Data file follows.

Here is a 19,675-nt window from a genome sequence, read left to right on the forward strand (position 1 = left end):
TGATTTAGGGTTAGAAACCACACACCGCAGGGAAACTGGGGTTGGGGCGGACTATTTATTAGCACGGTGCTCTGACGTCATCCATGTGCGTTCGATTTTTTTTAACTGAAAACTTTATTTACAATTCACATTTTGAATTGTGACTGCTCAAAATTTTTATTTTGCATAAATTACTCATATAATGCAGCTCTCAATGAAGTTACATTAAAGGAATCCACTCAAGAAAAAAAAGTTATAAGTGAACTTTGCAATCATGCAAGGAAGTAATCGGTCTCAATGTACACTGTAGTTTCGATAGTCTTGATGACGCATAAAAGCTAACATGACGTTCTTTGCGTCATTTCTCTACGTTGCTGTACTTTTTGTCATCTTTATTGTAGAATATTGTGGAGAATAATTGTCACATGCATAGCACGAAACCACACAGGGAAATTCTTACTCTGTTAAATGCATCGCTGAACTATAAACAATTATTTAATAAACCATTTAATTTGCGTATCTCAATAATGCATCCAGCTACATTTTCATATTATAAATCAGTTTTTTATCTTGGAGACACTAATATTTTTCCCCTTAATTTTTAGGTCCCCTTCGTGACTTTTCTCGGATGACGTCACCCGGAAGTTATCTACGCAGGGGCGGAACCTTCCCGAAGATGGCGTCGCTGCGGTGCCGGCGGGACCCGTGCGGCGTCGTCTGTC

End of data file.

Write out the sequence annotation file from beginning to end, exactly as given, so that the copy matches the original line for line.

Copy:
Here is a 19,675-nt window from a genome sequence, read left to right on the forward strand (position 1 = left end):
TGATTTAGGGTTAGAAACCACACACCGCAGGGAAACTGGGGTTGGGGCGGACTATTTATTAGCACGGTGCTCTGACGTCATCCATGTGCGTTCGATTTTTTTTAACTGAAAACTTTATTTACAATTCACATTTTGAATTGTGACTGCTCAAAATTTTTATTTTGCATAAATTACTCATATAATGCAGCTCTCAATGAAGTTACATTAAAGGAATCCACTCAAGAAAAAAAAGTTATAAGTGAACTTTGCAATCATGCAAGGAAGTAATCGGTCTCAATGTACACTGTAGTTTCGATAGTCTTGATGACGCATAAAAGCTAACATGACGTTCTTTGCGTCATTTCTCTACGTTGCTGTACTTTTTGTCATCTTTATTGTAGAATATTGTGGAGAATAATTGTCACATGCATAGCACGAAACCACACAGGGAAATTCTTACTCTGTTAAATGCATCGCTGAACTATAAACAATTATTTAATAAACCATTTAATTTGCGTATCTCAATAATGCATCCAGCTACATTTTCATATTATAAATCAGTTTTTTATCTTGGAGACACTAATATTTTTCCCCTTAATTTTTAGGTCCCCTTCGTGACTTTTCTCGGATGACGTCACCCGGAAGTTATCTACGCAGGGGCGGAACCTTCCCGAAGATGGCGTCGCTGCGGTGCCGGCGGGACCCGTGCGGCGTCGTCTGTC